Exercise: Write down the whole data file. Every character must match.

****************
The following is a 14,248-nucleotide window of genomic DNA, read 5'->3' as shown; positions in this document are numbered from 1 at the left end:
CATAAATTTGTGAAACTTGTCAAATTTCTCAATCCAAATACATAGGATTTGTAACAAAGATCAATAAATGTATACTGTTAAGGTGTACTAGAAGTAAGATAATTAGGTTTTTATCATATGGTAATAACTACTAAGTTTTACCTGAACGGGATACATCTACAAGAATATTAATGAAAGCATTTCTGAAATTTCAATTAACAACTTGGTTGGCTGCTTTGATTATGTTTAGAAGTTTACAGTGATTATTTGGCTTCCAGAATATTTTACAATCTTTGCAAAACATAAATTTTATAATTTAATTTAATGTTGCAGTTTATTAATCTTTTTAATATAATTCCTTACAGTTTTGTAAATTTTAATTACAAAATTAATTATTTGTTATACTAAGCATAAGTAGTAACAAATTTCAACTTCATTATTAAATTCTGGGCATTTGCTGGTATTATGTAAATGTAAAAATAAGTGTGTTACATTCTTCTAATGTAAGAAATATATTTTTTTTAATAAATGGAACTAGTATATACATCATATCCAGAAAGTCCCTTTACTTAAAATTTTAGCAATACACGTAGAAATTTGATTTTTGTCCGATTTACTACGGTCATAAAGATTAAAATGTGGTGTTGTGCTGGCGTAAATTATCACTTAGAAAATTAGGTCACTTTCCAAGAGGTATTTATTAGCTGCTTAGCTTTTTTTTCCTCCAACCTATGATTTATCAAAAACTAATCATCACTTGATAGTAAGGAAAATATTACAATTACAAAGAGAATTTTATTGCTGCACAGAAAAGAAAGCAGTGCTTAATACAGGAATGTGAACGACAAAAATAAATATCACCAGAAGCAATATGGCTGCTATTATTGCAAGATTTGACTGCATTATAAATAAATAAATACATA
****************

The following is a 14,248-nucleotide window of genomic DNA, read 5'->3' as shown; positions in this document are numbered from 1 at the left end:
CATAAATTTGTGAAACTTGTCAAATTTCTCAATCCAAATACATAGGATTTGTAACAAAGATCAATAAATGTATACTGTTAAGGTGTACTAGAAGTAAGATAATTAGGTTTTTATCATATGGTAATAACTACTAAGTTTTACCTGAACGGGATACATCTACAAGAATATTAATGAAAGCATTTCTGAAATTTCAATTAACAACTTGGTTGGCTGCTTTGATTATGTTTAGAAGTTTACAGTGATTATTTGGCTTCCAGAATATTTTACAATCTTTGCAAAACATAAATTTTATAATTTAATTTAATGTTGCAGTTTATTAATCTTTTTAATATAATTCCTTACAGTTTTGTAAATTTTAATTACAAAATTAATTATTTGTTATACTAAGCATAAGTAGTAACAAATTTCAACTTCATTATTAAATTCTGGGCATTTGCTGGTATTATGTAAATGTAAAAATAAGTGTGTTACATTCTTCTAATGTAAGAAATATATTTTTTTTAATAAATGGAACTAGTATATACATCATATCCAGAAAGTCCCTTTACTTAAAATTTTAGCAATACACGTAGAAATTTGATTTTTGTCCGATTTACTACGGTCATAAAGATTAAAATGTGGTGTTGTGCTGGCGTAAATTATCACTTAGAAAATTAGGTCACTTTCCAAGAGGTATTTATTAGCTGCTTAGCTTTTTTTTCCTCCAACCTATGATTTATCAAAAACTAATCATCACTTGATAGTAAGGAAAATATTACAATTACAAAGAGAATTTTATTGCTGCACAGAAAAGAAAGCAGTGCTTAATACAGGAATGTGAACGACAAAAATAAATATCACCAGAAGCAATATGGCTGCTATTATTGCAAGATTTGACTGCATTATAAATAAATAAATACATA